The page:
The poems of Ossian, in the orig. Gaelic, with a tr. into Lat. by R. Macfarlan. With a dissertation on the authenticity of the poems, by sir J. Sinclair, and a tr. of the abbé Cesarotti's dissertation on the controversy respecting Ossian, with notes and a suppl. essay by J. McArthur, Volume 2
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Page 373 - Brumo was a place of worship (Fing. b. 6.) in Craca, which is supposed to be one of the isles of Shetland. It was thought, that the spirits of the deceased haunted it, by night, which adds more terror to the description introduced here. The horrid circle of Brumo, where often, they said, the ghosts of the dead howled round the stone of fear.
Page 359 - The ancient manner of preparing feasts after hunting, is handed down by tradition. A pit lined with smooth stones was made; and near it stood a heap of smooth flat stones of the flint kind. The stones as well as the pit were properly heated with heath. Then they laid some venison in the bottom, and a stratum of the stones above it ; and thus they did alternately till the pit was full. The whole was covered over with heath to confine the steam.
Page 357 - Cuthullin the son of Semo, and grandson to Caithbat, a druid celebrated in tradition for his wisdom and valour. Cuthullin when very young married Bragela the daughter of Sorglan, and passing over into Ireland, lived for some time with Connal, grandson by a daughter to Conga 1 the petty king of Ulster.
Page 367 - ... the praise bestowed on him by the people he entertained. No nation in the world carried hospitality to a greater length than the ancient Scots. It was even infamous, for many ages, in a man of condition, to have the door of his house shut at all, LEST, as the bards express it, THE STRANGER SHOULD COME AND BEHOLD HIS CONTRACTED SOUL.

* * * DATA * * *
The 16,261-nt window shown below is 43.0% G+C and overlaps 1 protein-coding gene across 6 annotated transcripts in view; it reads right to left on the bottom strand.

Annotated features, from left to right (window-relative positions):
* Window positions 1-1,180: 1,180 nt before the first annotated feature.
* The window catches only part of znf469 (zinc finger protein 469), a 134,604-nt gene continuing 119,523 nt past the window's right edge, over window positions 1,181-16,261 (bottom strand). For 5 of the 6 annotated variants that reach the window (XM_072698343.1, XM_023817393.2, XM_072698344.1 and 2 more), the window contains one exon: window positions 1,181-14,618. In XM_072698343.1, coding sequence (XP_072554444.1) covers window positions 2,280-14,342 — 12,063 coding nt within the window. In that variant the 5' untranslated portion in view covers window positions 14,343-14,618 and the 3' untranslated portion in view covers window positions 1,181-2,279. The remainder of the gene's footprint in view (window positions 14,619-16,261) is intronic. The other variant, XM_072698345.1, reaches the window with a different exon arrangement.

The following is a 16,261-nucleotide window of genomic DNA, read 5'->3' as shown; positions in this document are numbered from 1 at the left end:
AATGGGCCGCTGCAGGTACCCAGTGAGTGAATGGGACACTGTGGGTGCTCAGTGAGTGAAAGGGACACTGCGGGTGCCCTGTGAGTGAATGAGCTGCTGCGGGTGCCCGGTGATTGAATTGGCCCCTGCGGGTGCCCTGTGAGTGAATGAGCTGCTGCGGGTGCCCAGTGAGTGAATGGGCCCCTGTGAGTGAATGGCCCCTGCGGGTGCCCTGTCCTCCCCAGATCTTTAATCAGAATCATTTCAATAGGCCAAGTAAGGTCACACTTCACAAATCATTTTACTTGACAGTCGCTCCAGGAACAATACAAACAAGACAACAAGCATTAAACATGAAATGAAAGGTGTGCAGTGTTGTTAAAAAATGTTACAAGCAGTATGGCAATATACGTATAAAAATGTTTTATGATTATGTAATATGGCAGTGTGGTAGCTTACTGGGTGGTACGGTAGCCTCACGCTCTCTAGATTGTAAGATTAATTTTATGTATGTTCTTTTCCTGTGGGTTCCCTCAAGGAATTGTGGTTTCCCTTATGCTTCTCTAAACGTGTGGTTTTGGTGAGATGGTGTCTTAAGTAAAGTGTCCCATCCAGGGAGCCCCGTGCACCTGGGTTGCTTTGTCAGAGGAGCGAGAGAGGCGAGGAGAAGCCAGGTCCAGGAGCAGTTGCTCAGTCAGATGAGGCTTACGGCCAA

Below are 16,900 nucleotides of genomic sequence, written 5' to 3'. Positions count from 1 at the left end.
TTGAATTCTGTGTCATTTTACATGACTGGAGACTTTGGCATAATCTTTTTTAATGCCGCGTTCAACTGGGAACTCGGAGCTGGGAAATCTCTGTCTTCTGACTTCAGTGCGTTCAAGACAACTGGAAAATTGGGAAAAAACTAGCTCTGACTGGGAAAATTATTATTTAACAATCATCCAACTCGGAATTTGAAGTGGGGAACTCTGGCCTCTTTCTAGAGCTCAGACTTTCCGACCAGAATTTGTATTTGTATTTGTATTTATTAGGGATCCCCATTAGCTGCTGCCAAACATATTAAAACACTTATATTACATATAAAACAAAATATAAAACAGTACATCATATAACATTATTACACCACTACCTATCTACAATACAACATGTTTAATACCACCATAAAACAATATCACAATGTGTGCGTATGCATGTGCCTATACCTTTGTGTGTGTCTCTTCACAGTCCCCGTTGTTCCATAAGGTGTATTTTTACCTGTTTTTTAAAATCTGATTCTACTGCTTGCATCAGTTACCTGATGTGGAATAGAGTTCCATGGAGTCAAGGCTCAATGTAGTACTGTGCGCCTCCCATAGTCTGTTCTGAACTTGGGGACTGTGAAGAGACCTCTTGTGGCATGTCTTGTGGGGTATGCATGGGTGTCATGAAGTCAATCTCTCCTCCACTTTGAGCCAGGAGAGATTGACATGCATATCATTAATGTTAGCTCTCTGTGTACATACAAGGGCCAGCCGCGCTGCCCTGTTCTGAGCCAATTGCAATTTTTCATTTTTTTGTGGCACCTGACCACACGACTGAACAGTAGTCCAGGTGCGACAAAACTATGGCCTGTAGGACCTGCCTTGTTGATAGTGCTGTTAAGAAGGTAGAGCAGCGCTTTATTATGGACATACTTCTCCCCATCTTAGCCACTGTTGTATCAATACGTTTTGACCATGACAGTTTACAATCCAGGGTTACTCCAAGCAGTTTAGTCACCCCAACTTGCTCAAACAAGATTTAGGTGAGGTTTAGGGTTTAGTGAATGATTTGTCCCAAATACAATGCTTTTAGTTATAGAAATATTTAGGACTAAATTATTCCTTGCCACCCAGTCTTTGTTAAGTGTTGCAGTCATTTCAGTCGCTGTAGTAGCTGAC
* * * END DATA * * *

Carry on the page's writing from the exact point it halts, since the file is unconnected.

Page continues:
Page 6 - Chrith laoich, bu treun, air cùl lann : An ceathramh, thuirt Fionnghal an righ, ' Thuit ceannard a chuain sa' ghleann.' ' Cha do thuit,' 'se fhreagair mi fhéin. Géilleadh Cuchullin dha 'n triath " Vidi ego eorum ducem," dixit Moran ; " Est similis rupi princeps, Est hasta instar pini in jugo-montis, Instar lunae surgentis ejus clypeus : Sedebat ille super caute in littore Ut nebula quae est ex adverso super monte.
Page 359 - Trenar are sensible at home of the death of their master, the very instant he is killed. It was the opinion of the times, that the souls of heroes went immediately after death to the hills of their country, and the scenes they frequented the most happy times of their life. It was thought, too, that dogs and horses saw the ghosts of the deceased.
Page 367 - This last, however, was so uncommon, that in all the old poems I have ever met with, I found but one man branded with this ignominious appellation; and that, perhaps, only founded upon a private quarrel, which subsisted between him and the patron of the bard, who wrote the poem.
Page 360 - Then they laid some venison in the bottom, and a stratum of the stones above it ; and thus they did alternately till the pit was full. The whole was covered over with heath to confine the steam. Whether this is probable I cannot say ; but some pits are shewn, which the vulgar say, were used in that manner.
Page 367 - ... is still a higher degree of generosity than that of Axylus in Homer: for the poet does not say, but the good man might, at the head of his own table, have heard with pleasure the praise bestowed on him by the people he entertained. No nation in the world carried hospitality to a greater length than the antient Scots.
Page 360 - The ghoft comes mounted on a meteor, and furrounds twice or thrice the place deftined for the perfon to die; and then goes along the road through which the funeral is to pafs, fhrieking at intervals; at laft, the meteor and ghoft difappear above the burial place.